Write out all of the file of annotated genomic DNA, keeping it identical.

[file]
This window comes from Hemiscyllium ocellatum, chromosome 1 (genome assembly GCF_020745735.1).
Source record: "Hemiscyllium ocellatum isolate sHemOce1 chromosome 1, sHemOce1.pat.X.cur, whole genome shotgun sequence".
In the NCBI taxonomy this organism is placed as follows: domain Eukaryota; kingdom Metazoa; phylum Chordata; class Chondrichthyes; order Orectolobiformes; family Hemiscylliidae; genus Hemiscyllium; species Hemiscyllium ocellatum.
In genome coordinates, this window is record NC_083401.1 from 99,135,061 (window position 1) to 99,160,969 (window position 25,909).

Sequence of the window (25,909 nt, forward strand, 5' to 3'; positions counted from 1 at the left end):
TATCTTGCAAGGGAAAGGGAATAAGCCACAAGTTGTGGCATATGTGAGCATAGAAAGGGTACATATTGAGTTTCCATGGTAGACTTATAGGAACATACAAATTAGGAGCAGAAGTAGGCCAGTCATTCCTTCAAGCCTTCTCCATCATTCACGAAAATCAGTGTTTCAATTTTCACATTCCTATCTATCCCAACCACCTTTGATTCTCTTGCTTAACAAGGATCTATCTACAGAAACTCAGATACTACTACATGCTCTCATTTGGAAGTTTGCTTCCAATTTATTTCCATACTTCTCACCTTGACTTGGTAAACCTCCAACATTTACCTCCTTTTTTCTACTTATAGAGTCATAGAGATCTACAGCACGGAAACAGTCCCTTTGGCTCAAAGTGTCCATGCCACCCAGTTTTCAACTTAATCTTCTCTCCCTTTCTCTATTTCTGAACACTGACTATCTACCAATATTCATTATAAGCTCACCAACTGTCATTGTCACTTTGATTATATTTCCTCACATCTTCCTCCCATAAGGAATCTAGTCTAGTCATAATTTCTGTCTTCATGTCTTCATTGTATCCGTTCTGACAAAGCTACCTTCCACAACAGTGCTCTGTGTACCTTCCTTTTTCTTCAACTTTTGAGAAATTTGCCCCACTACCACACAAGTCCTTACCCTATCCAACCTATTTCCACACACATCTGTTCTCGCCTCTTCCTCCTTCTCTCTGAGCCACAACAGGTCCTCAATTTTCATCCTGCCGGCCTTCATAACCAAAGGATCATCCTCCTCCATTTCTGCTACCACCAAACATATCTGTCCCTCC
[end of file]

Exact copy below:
This window comes from Hemiscyllium ocellatum, chromosome 1 (genome assembly GCF_020745735.1).
Source record: "Hemiscyllium ocellatum isolate sHemOce1 chromosome 1, sHemOce1.pat.X.cur, whole genome shotgun sequence".
In the NCBI taxonomy this organism is placed as follows: domain Eukaryota; kingdom Metazoa; phylum Chordata; class Chondrichthyes; order Orectolobiformes; family Hemiscylliidae; genus Hemiscyllium; species Hemiscyllium ocellatum.
In genome coordinates, this window is record NC_083401.1 from 99,135,061 (window position 1) to 99,160,969 (window position 25,909).

Sequence of the window (25,909 nt, forward strand, 5' to 3'; positions counted from 1 at the left end):
TATCTTGCAAGGGAAAGGGAATAAGCCACAAGTTGTGGCATATGTGAGCATAGAAAGGGTACATATTGAGTTTCCATGGTAGACTTATAGGAACATACAAATTAGGAGCAGAAGTAGGCCAGTCATTCCTTCAAGCCTTCTCCATCATTCACGAAAATCAGTGTTTCAATTTTCACATTCCTATCTATCCCAACCACCTTTGATTCTCTTGCTTAACAAGGATCTATCTACAGAAACTCAGATACTACTACATGCTCTCATTTGGAAGTTTGCTTCCAATTTATTTCCATACTTCTCACCTTGACTTGGTAAACCTCCAACATTTACCTCCTTTTTTCTACTTATAGAGTCATAGAGATCTACAGCACGGAAACAGTCCCTTTGGCTCAAAGTGTCCATGCCACCCAGTTTTCAACTTAATCTTCTCTCCCTTTCTCTATTTCTGAACACTGACTATCTACCAATATTCATTATAAGCTCACCAACTGTCATTGTCACTTTGATTATATTTCCTCACATCTTCCTCCCATAAGGAATCTAGTCTAGTCATAATTTCTGTCTTCATGTCTTCATTGTATCCGTTCTGACAAAGCTACCTTCCACAACAGTGCTCTGTGTACCTTCCTTTTTCTTCAACTTTTGAGAAATTTGCCCCACTACCACACAAGTCCTTACCCTATCCAACCTATTTCCACACACATCTGTTCTCGCCTCTTCCTCCTTCTCTCTGAGCCACAACAGGTCCTCAATTTTCATCCTGCCGGCCTTCATAACCAAAGGATCATCCTCCTCCATTTCTGCTACCACCAAACATATCTGTCCCTCC